However, I am against a measure that yet again undermines the parenting role of parents in favour of the state. The state makes for a poor parent. This measure will criminalise good parents, as my hon. Friend the Member for Broxbourne (Mr Walker) said. People should not smoke in front of their children, whether they are in a car, outside a car, in a house or wherever else, not because the state threatens them with a fine or a criminal record, but because it is a stupid thing to do. I will not quite use the language of the hon. Member for North Antrim (Ian Paisley), but it is stupid on so many levels. We should have much more empathy towards the health and welfare of our children, but we should support parents, not seek to supplant them, as the state has an increasing tendency to do and is trying to do yet again with this amendment.
If we are serious about this measure, we should have the courage of our convictions and ban smoking altogether. There is only one way that this legislation can go, and the natural conclusion is that there will be a ban on smoking in private homes. As I said earlier—not entirely facetiously—we must face the logic that pregnant women who can do untold damage to their unborn children through smoking and through foetal alcohol syndrome, which affects one in 100 children with very serious consequences, should be criminalised for doing the same thing in principle that this amendment tries to criminalise. Then there are the implications of not feeding our children healthy food. The amendment is unenforceable. It is bad law and is about supplanting, not supporting, the parent, and I cannot support it.
There is the notion that this amendment on the safety of children in cars is an attack on freedom, but as my hon. Friend the Member for Liverpool, Wavertree (Luciana Berger) rightly said, a model society will always need to put various restrictions on what individuals can and cannot do.
Reference has been made to seat belts, and it so happens that I was in the Chamber during the debates on that. I imagine that if the hon. Member for Shipley (Philip Davies) had been present at the time, he would have argued strongly against compulsory seat belts in cars—of course he would have because when I was listening to him today, I heard the authentic voice of primitive Toryism.
I do not necessarily work on the assumption that whatever the hon. Member for Shipley opposes I should support, Mr Deputy Speaker, but nevertheless that is usually the case.
I was also around when we debated banning smoking in most places, which it was argued at the time was a grave restriction on freedom. Who in the House of Commons today, in 2014, would argue that, apart from the hon. Member for Shipley and a few others? The ban, which was so controversial at the time, has been widely accepted in the country. People said that it would not be accepted and that the law would be broken, but has it been? Where is the evidence that the law on smoking passed in the previous Parliament has been broken?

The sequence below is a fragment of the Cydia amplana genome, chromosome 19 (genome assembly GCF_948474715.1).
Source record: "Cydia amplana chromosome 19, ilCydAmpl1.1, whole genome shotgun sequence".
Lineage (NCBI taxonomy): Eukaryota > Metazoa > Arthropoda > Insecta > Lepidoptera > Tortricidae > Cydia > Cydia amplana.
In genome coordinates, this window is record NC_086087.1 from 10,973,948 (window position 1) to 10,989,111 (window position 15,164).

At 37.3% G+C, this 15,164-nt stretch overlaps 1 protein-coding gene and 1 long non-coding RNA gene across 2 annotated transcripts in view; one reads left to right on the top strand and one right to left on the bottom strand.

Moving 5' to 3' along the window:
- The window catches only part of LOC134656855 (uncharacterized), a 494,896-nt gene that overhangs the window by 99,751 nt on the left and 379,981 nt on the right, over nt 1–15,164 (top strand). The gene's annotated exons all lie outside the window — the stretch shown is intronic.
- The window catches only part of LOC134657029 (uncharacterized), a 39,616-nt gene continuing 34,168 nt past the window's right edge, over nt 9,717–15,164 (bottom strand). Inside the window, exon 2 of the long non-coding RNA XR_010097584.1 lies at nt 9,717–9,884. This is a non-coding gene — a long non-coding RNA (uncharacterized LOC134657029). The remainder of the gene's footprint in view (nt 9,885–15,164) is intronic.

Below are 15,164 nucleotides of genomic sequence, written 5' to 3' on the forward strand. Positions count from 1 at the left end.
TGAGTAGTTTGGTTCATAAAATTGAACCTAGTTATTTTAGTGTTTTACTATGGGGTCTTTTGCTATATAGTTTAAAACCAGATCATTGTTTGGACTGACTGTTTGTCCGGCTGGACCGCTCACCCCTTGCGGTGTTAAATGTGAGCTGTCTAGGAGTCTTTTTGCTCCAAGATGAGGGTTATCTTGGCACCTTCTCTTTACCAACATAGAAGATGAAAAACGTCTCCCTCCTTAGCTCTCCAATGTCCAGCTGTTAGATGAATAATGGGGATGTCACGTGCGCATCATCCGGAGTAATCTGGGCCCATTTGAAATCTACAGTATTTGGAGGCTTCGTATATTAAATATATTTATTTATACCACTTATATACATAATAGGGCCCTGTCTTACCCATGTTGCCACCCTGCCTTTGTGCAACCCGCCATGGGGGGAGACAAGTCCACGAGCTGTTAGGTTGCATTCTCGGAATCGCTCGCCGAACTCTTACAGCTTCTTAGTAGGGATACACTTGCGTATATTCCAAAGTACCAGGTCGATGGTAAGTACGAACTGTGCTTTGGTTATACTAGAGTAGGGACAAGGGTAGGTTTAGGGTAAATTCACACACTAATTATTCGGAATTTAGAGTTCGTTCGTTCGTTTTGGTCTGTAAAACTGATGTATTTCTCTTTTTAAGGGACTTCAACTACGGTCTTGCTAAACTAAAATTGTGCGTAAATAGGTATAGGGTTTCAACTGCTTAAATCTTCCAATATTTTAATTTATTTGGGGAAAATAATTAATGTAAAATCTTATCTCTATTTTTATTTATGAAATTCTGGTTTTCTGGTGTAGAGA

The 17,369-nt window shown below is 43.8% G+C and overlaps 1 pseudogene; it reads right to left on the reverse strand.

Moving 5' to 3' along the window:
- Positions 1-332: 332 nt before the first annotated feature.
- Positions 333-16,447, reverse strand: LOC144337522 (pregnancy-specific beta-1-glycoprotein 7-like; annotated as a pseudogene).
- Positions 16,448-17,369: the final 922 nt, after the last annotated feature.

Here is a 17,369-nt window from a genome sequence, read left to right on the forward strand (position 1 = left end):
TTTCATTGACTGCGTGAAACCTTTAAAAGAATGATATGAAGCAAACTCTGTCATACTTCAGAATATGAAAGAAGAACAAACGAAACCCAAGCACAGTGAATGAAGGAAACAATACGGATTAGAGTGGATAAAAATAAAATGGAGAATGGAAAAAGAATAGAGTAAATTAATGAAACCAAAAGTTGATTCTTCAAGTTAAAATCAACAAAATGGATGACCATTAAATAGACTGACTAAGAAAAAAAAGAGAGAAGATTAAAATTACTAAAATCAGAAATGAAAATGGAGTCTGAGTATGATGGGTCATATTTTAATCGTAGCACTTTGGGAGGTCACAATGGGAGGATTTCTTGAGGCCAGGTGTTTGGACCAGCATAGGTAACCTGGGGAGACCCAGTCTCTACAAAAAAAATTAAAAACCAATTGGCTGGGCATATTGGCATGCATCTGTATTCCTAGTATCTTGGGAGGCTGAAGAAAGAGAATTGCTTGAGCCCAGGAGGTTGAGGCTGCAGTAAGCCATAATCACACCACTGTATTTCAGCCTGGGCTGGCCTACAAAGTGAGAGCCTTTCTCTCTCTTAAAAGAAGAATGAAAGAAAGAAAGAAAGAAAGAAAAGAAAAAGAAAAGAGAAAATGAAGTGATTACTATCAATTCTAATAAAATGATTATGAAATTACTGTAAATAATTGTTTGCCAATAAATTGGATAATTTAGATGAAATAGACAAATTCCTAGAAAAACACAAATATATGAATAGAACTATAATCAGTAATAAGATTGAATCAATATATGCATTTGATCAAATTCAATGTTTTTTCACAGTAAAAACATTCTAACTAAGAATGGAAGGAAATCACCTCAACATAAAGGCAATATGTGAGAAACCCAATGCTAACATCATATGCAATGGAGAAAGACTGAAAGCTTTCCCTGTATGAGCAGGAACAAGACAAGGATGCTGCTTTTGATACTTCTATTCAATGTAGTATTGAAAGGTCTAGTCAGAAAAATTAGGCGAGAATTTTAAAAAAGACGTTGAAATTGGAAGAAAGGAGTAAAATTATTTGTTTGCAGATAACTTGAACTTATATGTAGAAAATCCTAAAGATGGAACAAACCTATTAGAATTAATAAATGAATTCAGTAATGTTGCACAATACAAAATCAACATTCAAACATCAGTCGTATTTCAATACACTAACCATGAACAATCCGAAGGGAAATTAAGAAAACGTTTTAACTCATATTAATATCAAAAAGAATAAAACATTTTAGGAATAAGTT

I accept entirely that it may be difficult to implement the measures that have been suggested on smoking in cars, and I do not underestimate the difficulties. I do, however, say simply that it is worth a try. Every organisation that has been mentioned and is concerned with public health has argued that the amendment should be put into law, as I believe it should be. It provides an opportunity to protect children in the way it describes, and it is likely, however difficult it may be to police, that people will accept that the law has been passed by Parliament, and that there will be a greater desire to ensure that it is observed. This measure is worth a try, and anything that can protect children from the dangers of smoking should certainly be supported tonight.
I speak as the secretary of the all-party group on smoking and health. There is only a brief time available, but the facts and figures have been presented to the House. The fact is that the younger people start to smoke, the more damage they do to their health and the shorter their lives as a result. The key point is that most young people start smoking because of their parents, siblings, friends or the media marketing of big tobacco. We need to take away the capability of big tobacco to market to young people, and I support wholeheartedly the measures on standardised packaging. Those opposing measures to stop parents smoking in cars carrying children should understand that a car contains 11 times more tobacco and nicotine than a smoky pub. Even more importantly, if a parent is driving a car with all four windows open, the level of pollution is treble the amount recommended by the US Environmental Protection Agency or the World Health Organisation. That is extremely damaging to children’s health, and I support the Lords amendment.
Ninety minutes having elapsed having elapsed since the commencement of proceedings on Lords amendments, the debate was interrupted (Programme Order, this day).
The Deputy Speaker put forthwith the Question already proposed from the Chair (Standing Order No. 83F), That this House agrees with Lords amendment 125.
Lords amendment 125 agreed to.
The Deputy Speaker then put forthwith the Questions necessary for the disposal of the business to be concluded at that time (Standing Order No. 83F).
Question put, That this House agrees with Lords amendments 121 to 124 and 150.
Lords amendments 121 to 124 and 150 agreed to, with Commons financial privileges waived.